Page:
Patrick O’Shaughnessy, Peng Zhao, and Michael Recce don’t work at hedge funds. But collectively these three illustrate a formula for the future of hedge funds, fund data operations, and big-time investing generally.
Think of the equation hidden in their stories as stats scientist + strong leadership + cultural change management + data operations = hiring people. Most business leaders would agree that hiring and people placement are two of the most critical factors in controlling results-based outcomes. These three examples would certainly help strengthen that hypothesis.
Patrick O’Shaughnessy is the CEO of asset manager OSAM. Peng Zhao is the CEO of Citadel Securities, the market-making firm founded by hedge fund leader Kenneth Griffin. Michael Recce is the chief data scientist for the fund of funds, Neuberger Berman.
The hedge fund world and what are called actively managed funds are seeing closures and layoffs. But OSAM is launching a new technology product. It’s run by a small team, and it’s hard to say whether they are hiring. But they appear to be moving in the right direction. Citadel Securities, not to be confused with Griffin’s hedge fund Citadel LLC, is clearly hiring and growing. Neuberger Berman, which includes a major hedge fund business, increased headcount by six percent in 2018. They have continued to hire when others in its industry are shrinking.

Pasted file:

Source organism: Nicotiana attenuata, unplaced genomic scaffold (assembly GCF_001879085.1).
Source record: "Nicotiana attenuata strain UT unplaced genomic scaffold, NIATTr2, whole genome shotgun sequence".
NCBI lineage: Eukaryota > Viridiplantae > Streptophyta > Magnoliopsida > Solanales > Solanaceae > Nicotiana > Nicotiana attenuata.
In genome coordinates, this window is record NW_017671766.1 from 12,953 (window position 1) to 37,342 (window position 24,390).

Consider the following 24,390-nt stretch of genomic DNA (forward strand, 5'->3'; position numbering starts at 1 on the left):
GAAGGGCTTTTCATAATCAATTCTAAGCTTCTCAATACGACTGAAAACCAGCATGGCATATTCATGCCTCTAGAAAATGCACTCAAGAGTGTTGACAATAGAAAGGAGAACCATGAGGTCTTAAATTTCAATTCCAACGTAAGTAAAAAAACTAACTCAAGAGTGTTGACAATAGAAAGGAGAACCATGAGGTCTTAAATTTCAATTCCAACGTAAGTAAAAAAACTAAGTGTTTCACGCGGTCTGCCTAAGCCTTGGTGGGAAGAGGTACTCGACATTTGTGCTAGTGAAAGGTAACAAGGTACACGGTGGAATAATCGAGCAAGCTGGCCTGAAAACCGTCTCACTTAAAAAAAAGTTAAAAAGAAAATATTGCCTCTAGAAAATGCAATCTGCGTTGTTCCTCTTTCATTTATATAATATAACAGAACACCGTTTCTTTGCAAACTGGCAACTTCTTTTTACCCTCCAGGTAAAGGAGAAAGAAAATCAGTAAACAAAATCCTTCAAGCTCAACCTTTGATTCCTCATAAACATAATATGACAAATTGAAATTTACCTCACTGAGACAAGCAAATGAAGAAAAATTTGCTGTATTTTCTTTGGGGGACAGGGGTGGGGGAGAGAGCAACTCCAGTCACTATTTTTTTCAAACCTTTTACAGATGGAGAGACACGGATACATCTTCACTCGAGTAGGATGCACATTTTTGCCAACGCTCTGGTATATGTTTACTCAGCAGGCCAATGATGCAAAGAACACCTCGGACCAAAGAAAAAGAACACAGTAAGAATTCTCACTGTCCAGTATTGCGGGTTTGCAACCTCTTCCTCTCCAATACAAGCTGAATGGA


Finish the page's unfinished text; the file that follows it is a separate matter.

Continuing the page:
In the case of each, they figured out how to identify leaders trained in statistical principles. They found a way to evolve their organization to think about their work not as a set of tasks, but as managing clouds of data. These three matched that with data and software infrastructure that could keep up with the task. Each launched new products and initiatives that are profitable and people are willing to pay for. That leads to hiring.
Start with the head of $5.7 billion quantitative asset manager OSAM, Patrick O’Shaughnessy, and their software product called Canvas. It’s designed to help investors develop customized investment portfolios.
O’Shaughnessy is different from Zhao and Reece in that he does not have a statistics education. But he represents the kind of people, like Zhao’s boss – Ken Griffin at Citadel, who understand that data is the core of their business and that they need to find the people like Zhao and Recce to organize what the firm does increasingly around the data to make that data easier to use.
O’Shaughnessy explained the genius of developing a software product to better understand asset managers’ customers in his quarterly letter at the conclusion of 2019 –
“I think everyone would benefit from building client-facing software,” said O’Shaughnessy. “Doing so helps you understand your clients in the deepest way possible. In the past, when we’ve asked clients what problems they are trying to solve, we didn’t get actionable answers. In sharp contrast, when we demo a flexible software chassis like Canvas to prospects, they project their real problems onto the software in the form of the question: ‘Can it also do x?’”